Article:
Don’t Make this Stupid Mistake #8: Promise to Conclude Your Speech Before You Intend to Conclude

Here’s the situation:  Recently I attended a presentation that was relevant to me.  I wanted to be there.  At the same time, a thousand other things were clamoring for my attention that day.  I’m sure you have the same problem.  We all feel we are too busy, and we give our time and attention as a gift.  Effective speakers let their audiences know they are aware of time constraints and will stick to them. 

Here’s the stupid mistake:  Several times, the speaker said “in summary” and then kept talking.  Each time, I began mentally ready for the presentation to be over.  When the speaker kept talking, I became irritated.  It was like he made a promise and then broke it.Looking back, I think this speaker was using “in summary” as a transition between one point and the next.  The problem is that listeners are conditioned to hear this phrase as “this speech is coming to an end!”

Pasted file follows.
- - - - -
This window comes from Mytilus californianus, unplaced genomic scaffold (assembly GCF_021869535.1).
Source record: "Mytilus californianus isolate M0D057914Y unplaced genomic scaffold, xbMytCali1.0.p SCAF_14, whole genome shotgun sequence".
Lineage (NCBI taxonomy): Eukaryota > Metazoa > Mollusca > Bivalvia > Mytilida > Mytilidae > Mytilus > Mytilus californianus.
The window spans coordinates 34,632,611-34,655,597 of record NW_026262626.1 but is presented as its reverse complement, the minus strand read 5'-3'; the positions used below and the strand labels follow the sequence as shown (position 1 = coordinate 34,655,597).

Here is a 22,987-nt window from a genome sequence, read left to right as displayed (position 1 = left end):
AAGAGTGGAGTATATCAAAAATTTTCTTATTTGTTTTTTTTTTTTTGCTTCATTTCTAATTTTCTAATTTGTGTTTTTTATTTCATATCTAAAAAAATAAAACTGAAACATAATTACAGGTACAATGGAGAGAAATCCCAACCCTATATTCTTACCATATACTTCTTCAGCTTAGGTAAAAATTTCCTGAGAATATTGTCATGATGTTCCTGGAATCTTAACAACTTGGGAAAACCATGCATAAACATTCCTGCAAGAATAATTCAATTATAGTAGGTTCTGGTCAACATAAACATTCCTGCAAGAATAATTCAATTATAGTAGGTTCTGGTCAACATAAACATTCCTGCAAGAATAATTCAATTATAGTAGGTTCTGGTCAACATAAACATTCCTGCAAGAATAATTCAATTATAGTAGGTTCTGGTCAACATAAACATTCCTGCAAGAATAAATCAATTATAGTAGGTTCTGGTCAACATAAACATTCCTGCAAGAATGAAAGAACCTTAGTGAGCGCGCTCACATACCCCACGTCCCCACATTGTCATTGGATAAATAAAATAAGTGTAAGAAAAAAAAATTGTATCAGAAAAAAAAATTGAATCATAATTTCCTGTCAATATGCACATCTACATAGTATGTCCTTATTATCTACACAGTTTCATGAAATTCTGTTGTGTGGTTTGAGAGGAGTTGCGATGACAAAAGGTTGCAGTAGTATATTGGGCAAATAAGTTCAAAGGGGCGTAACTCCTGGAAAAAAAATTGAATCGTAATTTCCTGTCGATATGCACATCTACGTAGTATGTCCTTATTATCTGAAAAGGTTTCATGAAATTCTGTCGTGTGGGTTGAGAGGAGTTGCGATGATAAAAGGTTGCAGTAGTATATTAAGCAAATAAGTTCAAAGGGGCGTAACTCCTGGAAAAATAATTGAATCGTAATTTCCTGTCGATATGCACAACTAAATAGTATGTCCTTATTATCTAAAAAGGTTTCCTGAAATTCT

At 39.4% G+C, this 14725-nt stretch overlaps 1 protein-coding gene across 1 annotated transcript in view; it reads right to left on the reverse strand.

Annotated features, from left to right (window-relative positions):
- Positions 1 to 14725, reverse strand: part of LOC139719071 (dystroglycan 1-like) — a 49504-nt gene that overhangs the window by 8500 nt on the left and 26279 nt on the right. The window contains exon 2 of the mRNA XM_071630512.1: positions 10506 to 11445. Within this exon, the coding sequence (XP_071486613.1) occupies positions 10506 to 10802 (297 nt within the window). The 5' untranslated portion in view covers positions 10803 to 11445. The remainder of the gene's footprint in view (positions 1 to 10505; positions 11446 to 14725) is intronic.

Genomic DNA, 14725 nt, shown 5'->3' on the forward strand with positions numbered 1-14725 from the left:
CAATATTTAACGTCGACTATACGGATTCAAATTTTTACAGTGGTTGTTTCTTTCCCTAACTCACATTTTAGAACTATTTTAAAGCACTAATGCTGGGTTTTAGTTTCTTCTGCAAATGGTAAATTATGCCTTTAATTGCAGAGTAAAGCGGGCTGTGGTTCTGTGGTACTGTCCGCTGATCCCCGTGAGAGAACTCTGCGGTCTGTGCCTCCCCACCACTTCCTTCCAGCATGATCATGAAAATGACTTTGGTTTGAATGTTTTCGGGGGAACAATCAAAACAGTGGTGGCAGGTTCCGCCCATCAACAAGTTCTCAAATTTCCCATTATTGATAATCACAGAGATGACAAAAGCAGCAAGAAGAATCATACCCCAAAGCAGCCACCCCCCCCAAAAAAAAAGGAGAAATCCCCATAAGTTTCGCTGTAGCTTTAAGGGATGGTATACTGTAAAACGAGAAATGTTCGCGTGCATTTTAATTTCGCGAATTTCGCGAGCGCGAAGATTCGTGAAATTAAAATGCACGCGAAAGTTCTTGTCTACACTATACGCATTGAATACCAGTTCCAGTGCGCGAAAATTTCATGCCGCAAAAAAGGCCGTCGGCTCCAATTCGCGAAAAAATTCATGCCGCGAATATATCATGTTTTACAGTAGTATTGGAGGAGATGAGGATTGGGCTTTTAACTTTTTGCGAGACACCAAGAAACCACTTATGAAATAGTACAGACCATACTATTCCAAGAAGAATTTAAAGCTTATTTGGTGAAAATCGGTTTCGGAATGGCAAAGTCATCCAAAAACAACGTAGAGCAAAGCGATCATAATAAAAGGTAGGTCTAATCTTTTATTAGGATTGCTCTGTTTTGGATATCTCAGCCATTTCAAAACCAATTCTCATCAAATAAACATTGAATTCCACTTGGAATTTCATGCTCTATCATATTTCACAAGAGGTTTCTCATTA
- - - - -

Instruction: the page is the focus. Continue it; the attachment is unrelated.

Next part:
Here’s the solution:  Think of the words, “in summary,” or “in conclusion” as a promise that the presentation will be over momentarily.  The audience hears these words as a promise—don’t say the words unless you intend to k Think of the words, “in summary,” or “in conclusion” as a promise that the presentation will be over momentarily.  The audience hears these words as a promise—don’t say the words unless you intend to keep the promise.  When you need a transition, choose a different phrase!

For more stupid mistakes that sabotage your speech, go to http://www.incrediblemessages.com/products.htm#howtowin.

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3 Responses to Don’t Make this Stupid Mistake #8: Promise to Conclude Your Speech Before You Intend to Conclude

  1. Rick says:

    So what are some good transition phrases?

  2. Rick says:

    i agree with your point! I too hate it when a speaker does this.

    So what would be some good transition phrases?

  3. incrediblemessages says:

    I suggest clearly identifying the key sections of a speech early on and then referring to them throughout. It’s okay to say, “Now as we are finishing up with point #1 (whatever that is), we can turn our attention to point #2 (whatever that is).” The specific words, “in summary” or “in conclusion” are the ones that get a speaker into troouble.

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